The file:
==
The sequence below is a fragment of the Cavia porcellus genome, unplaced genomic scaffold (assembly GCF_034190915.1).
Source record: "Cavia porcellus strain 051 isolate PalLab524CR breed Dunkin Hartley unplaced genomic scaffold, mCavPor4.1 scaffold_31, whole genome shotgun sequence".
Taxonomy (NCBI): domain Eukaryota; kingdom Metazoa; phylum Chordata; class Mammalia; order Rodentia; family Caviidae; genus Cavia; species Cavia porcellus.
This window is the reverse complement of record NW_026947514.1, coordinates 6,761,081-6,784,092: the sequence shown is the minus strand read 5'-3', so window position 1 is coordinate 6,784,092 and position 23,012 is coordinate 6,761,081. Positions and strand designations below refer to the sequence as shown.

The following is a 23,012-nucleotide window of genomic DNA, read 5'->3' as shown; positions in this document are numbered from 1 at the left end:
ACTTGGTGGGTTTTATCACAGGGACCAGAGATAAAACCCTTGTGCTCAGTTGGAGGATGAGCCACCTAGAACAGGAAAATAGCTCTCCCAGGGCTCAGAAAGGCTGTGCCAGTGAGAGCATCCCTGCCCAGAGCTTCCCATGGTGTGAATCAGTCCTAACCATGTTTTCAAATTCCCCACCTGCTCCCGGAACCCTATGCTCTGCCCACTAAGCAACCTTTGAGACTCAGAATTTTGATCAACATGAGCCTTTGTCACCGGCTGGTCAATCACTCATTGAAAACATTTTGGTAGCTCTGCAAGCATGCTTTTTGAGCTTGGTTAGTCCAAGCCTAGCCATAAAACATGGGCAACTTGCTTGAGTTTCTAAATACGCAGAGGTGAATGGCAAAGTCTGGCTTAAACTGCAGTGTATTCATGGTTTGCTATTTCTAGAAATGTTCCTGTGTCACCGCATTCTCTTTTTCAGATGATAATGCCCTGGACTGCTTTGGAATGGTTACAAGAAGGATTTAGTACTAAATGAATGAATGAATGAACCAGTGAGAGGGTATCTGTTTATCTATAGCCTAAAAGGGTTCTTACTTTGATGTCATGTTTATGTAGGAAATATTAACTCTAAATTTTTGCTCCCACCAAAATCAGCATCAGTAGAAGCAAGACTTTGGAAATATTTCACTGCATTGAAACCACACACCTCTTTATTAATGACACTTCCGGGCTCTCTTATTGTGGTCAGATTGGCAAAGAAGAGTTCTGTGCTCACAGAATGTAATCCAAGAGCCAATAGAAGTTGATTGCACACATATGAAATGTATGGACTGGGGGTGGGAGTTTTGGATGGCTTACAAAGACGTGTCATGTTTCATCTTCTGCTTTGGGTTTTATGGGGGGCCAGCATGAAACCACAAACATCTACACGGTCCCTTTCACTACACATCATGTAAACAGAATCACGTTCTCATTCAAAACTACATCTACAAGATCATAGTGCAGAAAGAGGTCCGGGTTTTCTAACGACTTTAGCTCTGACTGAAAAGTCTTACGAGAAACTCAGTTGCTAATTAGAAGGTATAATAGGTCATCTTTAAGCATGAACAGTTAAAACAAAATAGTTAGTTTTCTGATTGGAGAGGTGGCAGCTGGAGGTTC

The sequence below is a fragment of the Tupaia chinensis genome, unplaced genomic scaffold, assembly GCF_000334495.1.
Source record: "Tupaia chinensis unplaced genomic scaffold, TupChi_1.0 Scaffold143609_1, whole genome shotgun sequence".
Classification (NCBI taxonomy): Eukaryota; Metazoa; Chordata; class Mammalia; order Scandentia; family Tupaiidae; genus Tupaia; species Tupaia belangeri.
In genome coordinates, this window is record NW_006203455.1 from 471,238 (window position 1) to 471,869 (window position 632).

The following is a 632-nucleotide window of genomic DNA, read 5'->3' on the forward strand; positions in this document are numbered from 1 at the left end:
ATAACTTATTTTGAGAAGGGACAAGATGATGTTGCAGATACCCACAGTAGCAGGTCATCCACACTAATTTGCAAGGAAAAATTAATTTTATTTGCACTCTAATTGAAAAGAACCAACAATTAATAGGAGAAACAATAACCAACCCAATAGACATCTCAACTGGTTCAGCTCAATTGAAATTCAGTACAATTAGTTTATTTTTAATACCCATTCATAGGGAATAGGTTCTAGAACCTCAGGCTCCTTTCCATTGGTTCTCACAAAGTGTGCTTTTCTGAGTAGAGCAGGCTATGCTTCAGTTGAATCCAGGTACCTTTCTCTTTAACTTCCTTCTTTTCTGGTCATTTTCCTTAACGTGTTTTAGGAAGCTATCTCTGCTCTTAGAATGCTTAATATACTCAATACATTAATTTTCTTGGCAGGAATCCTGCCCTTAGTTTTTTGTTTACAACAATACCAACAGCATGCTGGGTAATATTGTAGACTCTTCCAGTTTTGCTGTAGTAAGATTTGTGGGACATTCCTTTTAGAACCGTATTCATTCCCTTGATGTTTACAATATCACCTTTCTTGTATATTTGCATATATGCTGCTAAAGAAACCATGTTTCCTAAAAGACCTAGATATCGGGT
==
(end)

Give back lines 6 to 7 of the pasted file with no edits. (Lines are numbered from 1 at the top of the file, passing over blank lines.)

ACTTGGTGGGTTTTATCACAGGGACCAGAGATAAAACCCTTGTGCTCAGTTGGAGGATGAGCCACCTAGAACAGGAAAATAGCTCTCCCAGGGCTCAGAAAGGCTGTGCCAGTGAGAGCATCCCTGCCCAGAGCTTCCCATGGTGTGAATCAGTCCTAACCATGTTTTCAAATTCCCCACCTGCTCCCGGAACCCTATGCTCTGCCCACTAAGCAACCTTTGAGACTCAGAATTTTGATCAACATGAGCCTTTGTCACCGGCTGGTCAATCACTCATTGAAAACATTTTGGTAGCTCTGCAAGCATGCTTTTTGAGCTTGGTTAGTCCAAGCCTAGCCATAAAACATGGGCAACTTGCTTGAGTTTCTAAATACGCAGAGGTGAATGGCAAAGTCTGGCTTAAACTGCAGTGTATTCATGGTTTGCTATTTCTAGAAATGTTCCTGTGTCACCGCATTCTCTTTTTCAGATGATAATGCCCTGGACTGCTTTGGAATGGTTACAAGAAGGATTTAGTACTAAATGAATGAATGAATGAACCAGTGAGAGGGTATCTGTTTATCTATAGCCTAAAAGGGTTCTTACTTTGATGTCATGTTTATGTAGGAAATATTAACTCTAAATTTTTGCTCCCACCAAAATCAGCATCAGTAGAAGCAAGACTTTGGAAATATTTCACTGCATTGAAACCACACACCTCTTTATTAATGACACTTCCGGGCTCTCTTATTGTGGTCAGATTGGCAAAGAAGAGTTCTGTGCTCACAGAATGTAATCCAAGAGCCAATAGAAGTTGATTGCACACATATGAAATGTATGGACTGGGGGTGGGAGTTTTGGATGGCTTACAAAGACGTGTCATGTTTCATCTTCTGCTTTGGGTTTTATGGGGGGCCAGCATGAAACCACAAACATCTACACGGTCCCTTTCACTACACATCATGTAAACAGAATCACGTTCTCATTCAAAACTACATCTACAAGATCATAGTGCAGAAAGAGGTCCGGGTTTTCTAACGACTTTAGCTCTGACTGAAAAGTCTTACGAGAAACTCAGTTGCTAATTAGAAGGTATAATAGGTCATCTTTAAGCATGAACAGTTAAAACAAAATAGTTAGTTTTCTGATTGGAGAGGTGGCAGCTGGAGGTTC

The sequence below is a fragment of the Tupaia chinensis genome, unplaced genomic scaffold, assembly GCF_000334495.1.